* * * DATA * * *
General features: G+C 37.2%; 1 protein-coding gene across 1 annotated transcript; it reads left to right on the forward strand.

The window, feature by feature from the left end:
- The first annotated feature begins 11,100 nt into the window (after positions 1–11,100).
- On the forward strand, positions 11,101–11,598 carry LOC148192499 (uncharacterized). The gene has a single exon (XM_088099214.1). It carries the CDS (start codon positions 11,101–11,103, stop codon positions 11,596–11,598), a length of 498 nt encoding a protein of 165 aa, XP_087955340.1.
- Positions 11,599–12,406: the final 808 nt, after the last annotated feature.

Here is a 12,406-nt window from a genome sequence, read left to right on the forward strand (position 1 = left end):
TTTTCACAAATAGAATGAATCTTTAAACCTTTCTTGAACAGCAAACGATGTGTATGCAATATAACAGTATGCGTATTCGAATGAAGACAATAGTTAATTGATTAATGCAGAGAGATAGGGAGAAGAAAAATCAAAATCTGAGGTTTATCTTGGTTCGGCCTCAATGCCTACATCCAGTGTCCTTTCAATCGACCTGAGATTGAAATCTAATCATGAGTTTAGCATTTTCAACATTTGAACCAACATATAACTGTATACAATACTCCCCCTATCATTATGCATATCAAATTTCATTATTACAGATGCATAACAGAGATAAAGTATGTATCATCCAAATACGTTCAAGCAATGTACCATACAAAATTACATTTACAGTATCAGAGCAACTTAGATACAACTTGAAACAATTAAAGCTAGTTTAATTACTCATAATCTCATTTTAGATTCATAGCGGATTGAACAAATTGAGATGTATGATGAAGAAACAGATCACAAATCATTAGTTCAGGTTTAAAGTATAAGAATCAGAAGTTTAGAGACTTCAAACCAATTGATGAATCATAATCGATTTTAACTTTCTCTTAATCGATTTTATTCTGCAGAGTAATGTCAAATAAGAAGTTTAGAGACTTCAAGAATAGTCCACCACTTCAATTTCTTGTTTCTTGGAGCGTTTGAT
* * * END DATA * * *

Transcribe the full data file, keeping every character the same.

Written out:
General features: G+C 37.2%; 1 protein-coding gene across 1 annotated transcript; it reads left to right on the forward strand.

The window, feature by feature from the left end:
- The first annotated feature begins 11,100 nt into the window (after positions 1–11,100).
- On the forward strand, positions 11,101–11,598 carry LOC148192499 (uncharacterized). The gene has a single exon (XM_088099214.1). It carries the CDS (start codon positions 11,101–11,103, stop codon positions 11,596–11,598), a length of 498 nt encoding a protein of 165 aa, XP_087955340.1.
- Positions 11,599–12,406: the final 808 nt, after the last annotated feature.

Here is a 12,406-nt window from a genome sequence, read left to right on the forward strand (position 1 = left end):
TTTTCACAAATAGAATGAATCTTTAAACCTTTCTTGAACAGCAAACGATGTGTATGCAATATAACAGTATGCGTATTCGAATGAAGACAATAGTTAATTGATTAATGCAGAGAGATAGGGAGAAGAAAAATCAAAATCTGAGGTTTATCTTGGTTCGGCCTCAATGCCTACATCCAGTGTCCTTTCAATCGACCTGAGATTGAAATCTAATCATGAGTTTAGCATTTTCAACATTTGAACCAACATATAACTGTATACAATACTCCCCCTATCATTATGCATATCAAATTTCATTATTACAGATGCATAACAGAGATAAAGTATGTATCATCCAAATACGTTCAAGCAATGTACCATACAAAATTACATTTACAGTATCAGAGCAACTTAGATACAACTTGAAACAATTAAAGCTAGTTTAATTACTCATAATCTCATTTTAGATTCATAGCGGATTGAACAAATTGAGATGTATGATGAAGAAACAGATCACAAATCATTAGTTCAGGTTTAAAGTATAAGAATCAGAAGTTTAGAGACTTCAAACCAATTGATGAATCATAATCGATTTTAACTTTCTCTTAATCGATTTTATTCTGCAGAGTAATGTCAAATAAGAAGTTTAGAGACTTCAAGAATAGTCCACCACTTCAATTTCTTGTTTCTTGGAGCGTTTGAT